Very useful reply, thanks! The stumbling block appears to be the non USB modem. The reason I am looking for this is so that I don't have to shell out for one of them, as well as a new hub (being as mine has died). I realise I can buy a combined modem and hub but for a wireless one, that can soon get expensive. Just saves me having my computer on so that my sister can talk to her mates on MSN Messenger til all hours that God sends! Gets a bit warm in a 8ft x 8ft room!

I am a little suprised about the price issue. I thought that it was more difficult to find a 512K service under £25. Hmmm, I appear to have missed that out of my original post. If I can get a 1MB service for around £28 per month, I may be able to twist my Dad's arm a little because, up until a few weeks ago, we were paying just over that for BT's 512K service.

The migration issue was another I ought to have mentioned. Thanks for clearing that up for me as I was edging away from that, thinking that I would just keep my BT connection until the new one was activated.

Out of interest, could I ask what your ISP is and what sort of features do you get from them?

Kind regards

  PINKNOSE 20:25 26 Sep 2004

You could migrate to Plus Net for free, then the monthly cost for 512k is £21.99 inc vat. Then once you have joined Plus Net you could upgrade to a 1meg connection for a one off payment of £14.99, then all you pay is £29.99 a month with no limit.

Hope this helps

  Djohn 20:39 26 Sep 2004

I have no doubt your correct on that, the engineer's visit to the exchange was just my layman's understanding of how it was done.

Stuart, yes but I think other forum members may be a little weary of me naming them again as I do it so often. :o(

I'm with Zen. I'm a very fastidious person and like everything to work to perfection first time, if it doesn't then I will not rest until it is the way I want it.

My PC is set up so that it works as it should without any problems whatsoever, Its like the TV, I turn it on and it works. Zen is the same, I ordered from them and three days later I was on-line, I am able to have my own "Real" name for my e-mails and in the 9 or 10 months I have been with them I have not had one single spam or unwanted e-mail of any kind.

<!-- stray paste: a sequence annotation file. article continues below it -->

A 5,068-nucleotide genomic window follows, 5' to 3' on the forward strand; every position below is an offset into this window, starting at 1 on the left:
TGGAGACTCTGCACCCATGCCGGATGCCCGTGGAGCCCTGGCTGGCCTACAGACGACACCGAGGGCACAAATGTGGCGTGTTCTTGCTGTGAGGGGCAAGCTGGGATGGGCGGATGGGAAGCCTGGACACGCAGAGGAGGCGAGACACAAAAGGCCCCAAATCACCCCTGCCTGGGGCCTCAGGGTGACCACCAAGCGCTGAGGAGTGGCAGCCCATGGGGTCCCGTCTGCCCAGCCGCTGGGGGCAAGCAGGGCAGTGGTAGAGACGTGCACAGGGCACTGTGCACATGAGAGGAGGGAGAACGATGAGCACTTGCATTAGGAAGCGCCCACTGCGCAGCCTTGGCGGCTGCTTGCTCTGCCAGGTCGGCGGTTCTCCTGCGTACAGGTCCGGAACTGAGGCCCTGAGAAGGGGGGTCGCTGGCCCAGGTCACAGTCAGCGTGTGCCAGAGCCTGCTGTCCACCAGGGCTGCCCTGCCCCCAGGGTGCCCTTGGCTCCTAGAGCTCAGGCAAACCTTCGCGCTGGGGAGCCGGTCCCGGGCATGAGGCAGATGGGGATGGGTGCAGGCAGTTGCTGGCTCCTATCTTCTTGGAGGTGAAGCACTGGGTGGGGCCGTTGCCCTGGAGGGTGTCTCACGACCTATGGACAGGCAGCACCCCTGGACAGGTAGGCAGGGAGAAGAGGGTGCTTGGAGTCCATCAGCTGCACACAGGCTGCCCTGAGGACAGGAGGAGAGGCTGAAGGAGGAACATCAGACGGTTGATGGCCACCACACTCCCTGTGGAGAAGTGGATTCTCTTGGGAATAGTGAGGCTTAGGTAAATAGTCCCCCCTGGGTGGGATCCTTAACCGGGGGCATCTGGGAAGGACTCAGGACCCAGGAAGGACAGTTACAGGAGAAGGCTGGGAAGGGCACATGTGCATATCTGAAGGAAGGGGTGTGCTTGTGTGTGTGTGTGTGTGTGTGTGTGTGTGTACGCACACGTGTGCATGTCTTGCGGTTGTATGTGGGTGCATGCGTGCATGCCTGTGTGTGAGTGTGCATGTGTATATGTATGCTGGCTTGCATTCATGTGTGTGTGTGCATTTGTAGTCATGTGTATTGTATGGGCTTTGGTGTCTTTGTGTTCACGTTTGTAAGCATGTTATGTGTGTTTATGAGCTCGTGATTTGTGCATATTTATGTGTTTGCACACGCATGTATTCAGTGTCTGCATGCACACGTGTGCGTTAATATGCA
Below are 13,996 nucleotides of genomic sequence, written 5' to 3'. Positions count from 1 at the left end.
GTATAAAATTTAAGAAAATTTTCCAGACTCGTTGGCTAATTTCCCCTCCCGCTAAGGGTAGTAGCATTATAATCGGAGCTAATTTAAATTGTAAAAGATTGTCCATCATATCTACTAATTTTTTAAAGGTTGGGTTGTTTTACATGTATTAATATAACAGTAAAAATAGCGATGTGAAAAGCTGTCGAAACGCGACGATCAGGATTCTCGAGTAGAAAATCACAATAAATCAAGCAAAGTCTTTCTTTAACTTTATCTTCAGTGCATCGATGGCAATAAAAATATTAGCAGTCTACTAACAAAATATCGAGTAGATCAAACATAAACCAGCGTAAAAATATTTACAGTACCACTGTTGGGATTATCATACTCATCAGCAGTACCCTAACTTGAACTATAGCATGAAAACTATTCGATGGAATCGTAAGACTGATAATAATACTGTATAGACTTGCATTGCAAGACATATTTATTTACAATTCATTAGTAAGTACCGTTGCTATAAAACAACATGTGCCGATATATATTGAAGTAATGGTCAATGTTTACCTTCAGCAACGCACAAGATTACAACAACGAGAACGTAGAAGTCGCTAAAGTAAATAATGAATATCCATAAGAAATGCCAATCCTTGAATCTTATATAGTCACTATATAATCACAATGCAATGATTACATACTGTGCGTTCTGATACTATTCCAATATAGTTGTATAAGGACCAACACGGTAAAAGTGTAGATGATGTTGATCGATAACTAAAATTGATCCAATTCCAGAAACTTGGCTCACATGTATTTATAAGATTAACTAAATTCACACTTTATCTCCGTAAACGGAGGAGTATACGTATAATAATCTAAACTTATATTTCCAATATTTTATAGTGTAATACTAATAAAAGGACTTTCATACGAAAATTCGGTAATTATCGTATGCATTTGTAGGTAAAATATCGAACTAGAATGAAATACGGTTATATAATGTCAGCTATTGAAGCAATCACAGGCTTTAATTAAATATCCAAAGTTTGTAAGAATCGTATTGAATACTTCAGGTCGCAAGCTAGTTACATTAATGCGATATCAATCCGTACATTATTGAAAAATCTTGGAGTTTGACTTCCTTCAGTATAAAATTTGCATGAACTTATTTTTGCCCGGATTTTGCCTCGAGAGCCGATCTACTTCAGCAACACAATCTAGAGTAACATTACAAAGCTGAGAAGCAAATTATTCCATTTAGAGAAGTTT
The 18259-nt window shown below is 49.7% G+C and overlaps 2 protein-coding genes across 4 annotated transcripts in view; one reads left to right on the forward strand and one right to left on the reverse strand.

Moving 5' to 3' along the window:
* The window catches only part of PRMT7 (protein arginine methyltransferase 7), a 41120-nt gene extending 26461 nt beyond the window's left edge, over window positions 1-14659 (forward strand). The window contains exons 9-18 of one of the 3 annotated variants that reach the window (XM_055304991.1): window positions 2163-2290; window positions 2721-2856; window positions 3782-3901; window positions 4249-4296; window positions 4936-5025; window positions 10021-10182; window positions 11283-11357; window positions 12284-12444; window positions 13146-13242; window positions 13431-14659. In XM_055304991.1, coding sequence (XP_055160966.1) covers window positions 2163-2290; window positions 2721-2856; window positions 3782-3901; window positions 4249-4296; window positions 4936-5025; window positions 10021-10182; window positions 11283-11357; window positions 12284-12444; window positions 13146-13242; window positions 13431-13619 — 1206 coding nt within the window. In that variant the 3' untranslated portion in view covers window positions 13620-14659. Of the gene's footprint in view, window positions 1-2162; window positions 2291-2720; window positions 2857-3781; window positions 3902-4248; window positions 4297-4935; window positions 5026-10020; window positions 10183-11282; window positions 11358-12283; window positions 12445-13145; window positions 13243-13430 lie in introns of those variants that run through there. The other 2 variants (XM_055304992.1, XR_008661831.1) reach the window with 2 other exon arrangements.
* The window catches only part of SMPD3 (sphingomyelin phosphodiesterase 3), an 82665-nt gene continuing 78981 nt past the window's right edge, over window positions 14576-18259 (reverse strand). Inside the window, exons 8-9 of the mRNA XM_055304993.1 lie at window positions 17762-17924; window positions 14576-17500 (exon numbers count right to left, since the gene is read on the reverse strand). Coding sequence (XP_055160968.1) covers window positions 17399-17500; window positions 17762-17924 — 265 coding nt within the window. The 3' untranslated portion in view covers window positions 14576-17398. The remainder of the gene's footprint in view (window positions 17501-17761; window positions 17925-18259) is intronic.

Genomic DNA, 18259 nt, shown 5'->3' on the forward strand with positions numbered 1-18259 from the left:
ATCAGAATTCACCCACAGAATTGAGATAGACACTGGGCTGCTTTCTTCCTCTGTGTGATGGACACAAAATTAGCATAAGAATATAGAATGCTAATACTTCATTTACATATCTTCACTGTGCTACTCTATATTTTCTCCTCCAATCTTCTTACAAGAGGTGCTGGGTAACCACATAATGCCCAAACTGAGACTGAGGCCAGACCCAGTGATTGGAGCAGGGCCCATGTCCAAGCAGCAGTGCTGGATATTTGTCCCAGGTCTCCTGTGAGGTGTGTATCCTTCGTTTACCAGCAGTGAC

They provide a highly professional service that is beyond reproach, it's fast and reliable, not once have I had to contact them regarding a problem, It connects first time every time and never drops the connection even when on occasions it has been left open for 5 or 6 days at a time. Speed is excellent and never varies by more than 1 to 2 Kbs whatever the time of day or night, I cannot fault it in any way.

I know there are other ISP's that people will say exactly the same about but I can only comment on the one I use.

click here click here click here Will give you some idea of the company, there is much more to explore whithin the site.

  Graham ® 20:59 26 Sep 2004

You've whetted my appetite for Zen! Should I change just for the sake of it? I assume I will lose my AOL email address?

  Djohn 21:21 26 Sep 2004

Yes, unfortunately the email address will have to go. As you know, I was with AOL and very happy with the dial up service for almost three years.

Broadband was not a success with them though and I had several minor but niggling problems that made me look elsewhere. AOL were very good in releasing me from my contract 8 months early without penalty and I still have fond memories of using their service but Zen has exceeded my expectations.

It was in the consumerwatch forum that I first heard of them when several forum members had signed up and posted how pleased they were with Zen that convinced me. I'm sure that there must be users who have had a problem but I have yet to hear from one.

  Graham ® 22:08 26 Sep 2004

Thanks, I will sleep on it.